Tom: Yeah. It’s like when you watch a horror movie, they’ll slowly build tension, almost to the point that it’s unbearable and you’re actually willing something to happen so you can relax. We’re trying to do a similar thing but in a game scenario, where it’s a slow-building tension. That’s very important for us.
Chris: So when playing I noticed that you do have some aspects of this. Such as walking through a little puddle of water and the hands grab her from under that water. Can you give me any hints about the story? Is it haunted by past crewmembers, a strange cult?
Also, will the game also give you the full story as you play through it or will there be side elements that allow you to uncover more about the story, what’s actually happened?
Tom: So I can’t tell you the story. So Fliss, when she sees that body, that’s the first skeleton she’s seen. That’s the start of her realising something’s gone wrong. You found the dog tag I guess?
Chris: Yeah, I did.
Tom: So she knows there’s something wrong. She’s starting to piece together what’s on the ship. One of the systems we’ve got in the game is secrets. Sometimes when you pick something up it’ll say secret found. In the full game, you’ll be able to go to the front-end and look at those secrets, find out a little bit more about them. You’ll be able to piece them together and start to work out what the mysteries of the ship are, what the underlying story is.
Chris: The choice elements. The ones I saw were very quick, reactive. Will you also have ones that are more contemplative, giving you the chance to sit down and think about things?
Tom: Absolutely. We’ve got three types of gameplay really. One is exploring around the creepy ship and finding things. Another is the action sequences that you’ve mentioned, very fast paced, quick and life or death. Then there we have choices that we’ve tried to make as difficult as possible, where there are no easy answers. You’re choosing between a rock and a hard place really, but you can take your time and work out what’s for the best.
Chris: So the core element will naturally be surviving the ship. So then would a secondary element be piecing together the narrative?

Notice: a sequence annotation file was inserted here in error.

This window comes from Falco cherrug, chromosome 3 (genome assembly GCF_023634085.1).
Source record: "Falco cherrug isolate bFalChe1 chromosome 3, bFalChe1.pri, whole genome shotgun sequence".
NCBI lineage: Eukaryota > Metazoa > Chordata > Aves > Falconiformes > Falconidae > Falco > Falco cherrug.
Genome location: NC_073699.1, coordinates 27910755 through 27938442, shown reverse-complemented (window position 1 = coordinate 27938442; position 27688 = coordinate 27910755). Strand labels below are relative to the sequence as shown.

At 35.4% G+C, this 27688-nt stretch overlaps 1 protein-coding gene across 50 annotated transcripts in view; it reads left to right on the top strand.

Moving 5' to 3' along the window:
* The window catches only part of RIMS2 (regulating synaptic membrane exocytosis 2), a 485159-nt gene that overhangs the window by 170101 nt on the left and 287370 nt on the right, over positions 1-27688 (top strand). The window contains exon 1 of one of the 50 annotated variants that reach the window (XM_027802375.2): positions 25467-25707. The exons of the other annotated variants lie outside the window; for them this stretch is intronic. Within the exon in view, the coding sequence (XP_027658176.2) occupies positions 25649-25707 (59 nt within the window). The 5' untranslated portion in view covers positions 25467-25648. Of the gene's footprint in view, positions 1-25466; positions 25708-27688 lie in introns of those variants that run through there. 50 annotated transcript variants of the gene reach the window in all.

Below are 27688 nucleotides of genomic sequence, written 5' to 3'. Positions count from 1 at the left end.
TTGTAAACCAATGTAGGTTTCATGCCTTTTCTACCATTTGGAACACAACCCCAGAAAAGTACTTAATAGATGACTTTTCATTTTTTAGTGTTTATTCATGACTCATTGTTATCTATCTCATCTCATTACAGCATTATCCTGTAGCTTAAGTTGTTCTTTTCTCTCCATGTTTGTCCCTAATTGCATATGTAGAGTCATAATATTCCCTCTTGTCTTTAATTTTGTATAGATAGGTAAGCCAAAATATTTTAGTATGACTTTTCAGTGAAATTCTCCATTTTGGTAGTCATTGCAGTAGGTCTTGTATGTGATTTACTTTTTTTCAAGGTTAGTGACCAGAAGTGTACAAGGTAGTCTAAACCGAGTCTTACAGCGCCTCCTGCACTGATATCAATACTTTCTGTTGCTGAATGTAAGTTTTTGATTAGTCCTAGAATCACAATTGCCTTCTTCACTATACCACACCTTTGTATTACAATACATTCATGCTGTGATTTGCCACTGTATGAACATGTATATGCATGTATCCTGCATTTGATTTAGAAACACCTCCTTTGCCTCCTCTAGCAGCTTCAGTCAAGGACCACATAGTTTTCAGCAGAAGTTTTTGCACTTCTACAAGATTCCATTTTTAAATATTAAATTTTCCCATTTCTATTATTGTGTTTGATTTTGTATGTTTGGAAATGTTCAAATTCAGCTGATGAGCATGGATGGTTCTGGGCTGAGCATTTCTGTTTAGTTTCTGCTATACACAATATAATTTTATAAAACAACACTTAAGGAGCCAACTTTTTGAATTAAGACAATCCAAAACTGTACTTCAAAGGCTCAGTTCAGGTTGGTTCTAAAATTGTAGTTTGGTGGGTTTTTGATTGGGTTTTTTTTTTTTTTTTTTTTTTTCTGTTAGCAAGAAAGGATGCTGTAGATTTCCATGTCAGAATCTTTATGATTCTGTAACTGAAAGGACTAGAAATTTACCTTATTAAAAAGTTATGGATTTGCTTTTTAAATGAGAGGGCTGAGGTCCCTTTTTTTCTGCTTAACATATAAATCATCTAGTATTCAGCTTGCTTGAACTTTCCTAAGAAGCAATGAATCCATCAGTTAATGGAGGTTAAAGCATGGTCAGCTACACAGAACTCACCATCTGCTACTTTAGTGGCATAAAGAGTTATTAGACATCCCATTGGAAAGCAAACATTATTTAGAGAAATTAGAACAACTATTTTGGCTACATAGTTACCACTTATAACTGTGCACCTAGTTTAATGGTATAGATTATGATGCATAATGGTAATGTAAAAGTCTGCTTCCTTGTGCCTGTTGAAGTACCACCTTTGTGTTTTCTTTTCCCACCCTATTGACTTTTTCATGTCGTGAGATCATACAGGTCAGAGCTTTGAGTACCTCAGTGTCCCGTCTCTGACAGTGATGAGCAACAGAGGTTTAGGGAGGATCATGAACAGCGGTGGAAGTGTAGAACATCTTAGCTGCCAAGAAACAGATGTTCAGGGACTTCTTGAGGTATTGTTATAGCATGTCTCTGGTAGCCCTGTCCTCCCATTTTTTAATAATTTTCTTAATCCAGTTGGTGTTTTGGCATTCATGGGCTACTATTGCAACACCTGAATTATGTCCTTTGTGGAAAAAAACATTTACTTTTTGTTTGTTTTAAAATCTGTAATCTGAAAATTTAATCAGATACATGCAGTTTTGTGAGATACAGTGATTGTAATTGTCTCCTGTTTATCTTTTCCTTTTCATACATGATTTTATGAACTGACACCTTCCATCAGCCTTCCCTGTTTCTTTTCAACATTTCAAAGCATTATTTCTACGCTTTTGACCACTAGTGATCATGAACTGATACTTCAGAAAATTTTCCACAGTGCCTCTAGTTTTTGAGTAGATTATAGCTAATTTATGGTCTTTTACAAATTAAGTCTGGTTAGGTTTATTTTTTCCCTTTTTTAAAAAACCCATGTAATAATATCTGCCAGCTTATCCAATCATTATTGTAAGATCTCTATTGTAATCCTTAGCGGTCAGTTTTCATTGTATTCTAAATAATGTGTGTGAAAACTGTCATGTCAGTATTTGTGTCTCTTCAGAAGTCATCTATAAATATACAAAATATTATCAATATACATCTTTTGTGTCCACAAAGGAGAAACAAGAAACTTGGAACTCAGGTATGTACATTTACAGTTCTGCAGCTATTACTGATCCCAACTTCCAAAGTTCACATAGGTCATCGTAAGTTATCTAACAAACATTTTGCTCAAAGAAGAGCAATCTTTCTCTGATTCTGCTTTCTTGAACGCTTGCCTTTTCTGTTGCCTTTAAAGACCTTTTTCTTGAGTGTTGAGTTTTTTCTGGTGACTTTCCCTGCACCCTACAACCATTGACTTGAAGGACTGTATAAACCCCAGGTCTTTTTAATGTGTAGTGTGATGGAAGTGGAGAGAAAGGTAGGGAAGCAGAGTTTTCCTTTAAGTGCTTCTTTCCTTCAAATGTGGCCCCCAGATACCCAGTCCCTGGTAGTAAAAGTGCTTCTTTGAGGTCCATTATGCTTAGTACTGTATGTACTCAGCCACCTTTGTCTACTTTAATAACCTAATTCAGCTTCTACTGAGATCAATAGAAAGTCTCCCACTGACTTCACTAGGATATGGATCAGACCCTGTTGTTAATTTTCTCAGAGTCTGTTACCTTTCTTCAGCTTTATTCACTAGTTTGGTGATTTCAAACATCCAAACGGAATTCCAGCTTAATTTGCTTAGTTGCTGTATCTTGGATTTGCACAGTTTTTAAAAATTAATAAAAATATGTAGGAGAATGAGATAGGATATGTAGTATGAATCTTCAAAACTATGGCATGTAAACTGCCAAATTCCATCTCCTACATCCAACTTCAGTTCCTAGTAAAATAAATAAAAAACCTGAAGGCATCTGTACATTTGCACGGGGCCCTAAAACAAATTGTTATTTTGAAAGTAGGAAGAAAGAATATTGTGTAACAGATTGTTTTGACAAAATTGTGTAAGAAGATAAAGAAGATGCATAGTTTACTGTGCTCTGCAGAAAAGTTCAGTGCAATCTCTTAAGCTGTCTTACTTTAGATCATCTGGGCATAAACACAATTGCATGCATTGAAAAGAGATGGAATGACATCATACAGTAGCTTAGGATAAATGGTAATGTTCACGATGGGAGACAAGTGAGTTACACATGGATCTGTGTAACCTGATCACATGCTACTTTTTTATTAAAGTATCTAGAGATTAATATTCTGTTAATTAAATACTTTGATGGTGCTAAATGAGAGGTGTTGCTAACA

Tom: I think it’s how much people want to engage. Some people will want to play it just to scare themselves. Tell a great story, get really scared and have a great time. Other people will want to come in, find everything and piece it all together and really immerse themselves in the very rich world we’ve created. They’ll be able to do that as well.
Chris: So will Man of Medan, and the rest of the Chronicles, follow the same element where your decisions will result in the death, or survival, of the characters?
Tom: Yeah. So we have five playable characters and every single character can live or die and it can happen all the way through the game. By the end of the game, you’ll always get to the end of the story. We’ll always tell you a good story but we’ve no idea who is going to be there at the end. It may be everybody or it may be nobody at all.
Chris: So you can still have nobody survive at all?
Tom: Of course, yeah. That’s the grim ending [laughs]
Chris: I’m not sure about that! With most horror films, how people act, I usually want them all to die. That’s the best part of Until Dawn, the catharsis of the slasher flick where you’re thinking “these are all annoying, come on, kill them all”.
With the ghost ship idea, these characters may be a little different. They’re in peril, the tropes a little different too. You’ll likely make some bad decisions, but are these developed any different?
Tom: We’ve got a wide range of characters. They’re very rounded and complex. Everybody will have their favourite, I think. There’ll be some characters that people don’t like and some that they really like. I’m sure there’ll be ones that people want to kill, I’ve got no doubt.
We know from Until Dawn that people will get to the end of the game and immediately start replaying it to explore the other branches and kill everyone. First of all, people usually try to save everyone, then they try to kill everyone.
Chris: So, it’s a loaded question and almost impossible to say due to the branching narratives and chances to explore, but how long will Man of Medan be?
Tom: A single playthrough will be in the range of around four hours. But again, it may be a little higher or a little lower depending on your choices.
Chris: So with Until Dawn you had Rush of Blood, will you also look to expand on Man of Medan in VR as well?
Tom: Not for this series. VR has been really important to us as a studio, we’ve done Rush of Blood and a few other VR games as well. Dark Pictures is traditional gaming. It’s cinematic, you know, it’s that kind of cinema screen quality and drawing from cinema, giving people an experience like watching a film but where they can control the characters.
Chris: When is Man of Medan coming out and on what platforms?
Tom: It’s going to come out in 2019 and it’ll be out on the PlayStation 4, Xbox One and PC
Chris: Excellent, so it’s going to be multiplatform. Have you considered a Nintendo Switch version?
Tom: It’s the first time we’ve gone multiplatform but we’re not looking at the Switch at all. We’re concentrating on getting it as good as we can on those three platforms.
Chris: Thank you for your time.